In May, Transportation Security Administration screener Rolando Negrin pummeled a co-worker with his government-issued baton. The feud began, according to a Miami-Dade Police Department report, after Mr Negrin's training session with one of the agency's whole-body imagers.
The scan "revealed [Mr Negrin]had a small penis," the disgruntled co-worker told police. After a few months, he "could not take the jokes any more and lost his mind".
Now the TSA is rolling out these ultra-revealing imagers across the country in an attempt to uncover hidden threats like the so-called underwear bomb found on a Detroit-bound flight last Christmas. The agency and the scanners' manufacturers insist they've installed features and instituted procedures that will make passenger embarrassments impossible. But the larger question is whether the TSA's tech-centric approach to security makes any sense at all.
Even the most modest of us would probably agree to a brief flash of quasi-nudity if it would really ensure a safe flight. That's not the deal the TSA is offering. Instead, the agency is asking for Rolando Negrin-style revelations in exchange for incremental, ineffable security improvements against particular kinds of concealed weapons.
It's the same kind of trade-off TSA implicitly provided when it ordered us to take off our sneakers (to stop shoe bombs), and to chuck our water bottles (to prevent liquid explosives). Security guru and scanner suit plaintiff Bruce Schneier calls it "magical thinking . . . Descend on what the terrorists happened to do last time, and we'll all be safe. As if they won't think of something else." Which, of course, they invariably do. Attackers are already starting to smuggle weapons in body cavities, going where even the most adroit body scanners do not tread.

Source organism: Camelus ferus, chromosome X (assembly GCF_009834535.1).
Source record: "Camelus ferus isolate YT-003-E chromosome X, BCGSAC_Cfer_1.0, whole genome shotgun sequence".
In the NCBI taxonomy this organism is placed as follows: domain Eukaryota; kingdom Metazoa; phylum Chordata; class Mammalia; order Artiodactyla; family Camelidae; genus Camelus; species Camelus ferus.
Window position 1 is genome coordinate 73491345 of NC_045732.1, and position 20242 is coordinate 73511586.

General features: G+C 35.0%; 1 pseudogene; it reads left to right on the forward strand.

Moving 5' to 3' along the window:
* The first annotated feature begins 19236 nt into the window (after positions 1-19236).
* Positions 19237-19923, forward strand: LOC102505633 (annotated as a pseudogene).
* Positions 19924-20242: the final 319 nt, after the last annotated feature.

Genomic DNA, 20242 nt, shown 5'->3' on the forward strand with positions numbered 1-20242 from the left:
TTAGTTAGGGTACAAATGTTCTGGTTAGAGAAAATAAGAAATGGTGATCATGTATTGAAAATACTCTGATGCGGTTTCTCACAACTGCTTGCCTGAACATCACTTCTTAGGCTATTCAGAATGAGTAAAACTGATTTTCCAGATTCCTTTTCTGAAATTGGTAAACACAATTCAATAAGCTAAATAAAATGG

My article in today's Wall Street Journal has more. And it's not all gloomy skies. There's some hope that the TSA may be changing course, at least a bit.
New TSA chief John Pistole says the agency has to shift from a threat-driven outfit into an "intelligence-driven" organisation. There are some signs that such a move may be afoot.
On the night in late October that Saudi intelligence tipped the American government off to a late plot to blow up planes using explosives packed in printer cartridges, Pistole got a call from White House counterrrorism czar John Brennan. The TSA was then able to give new marching orders to everyone from air marshals to cargo inspectors. An agency team was even dispatched to Yemen, where the bombs originated. It all seemed shockingly logical for an agency that's generally appears to be anything but. The quick response to intelligence and targeted security measures could provide a partial template for future action. The next step would be questioning passengers and employing high-sensors when travelers' behaviour or specific threats warrant - instead of making us all get digitally nude.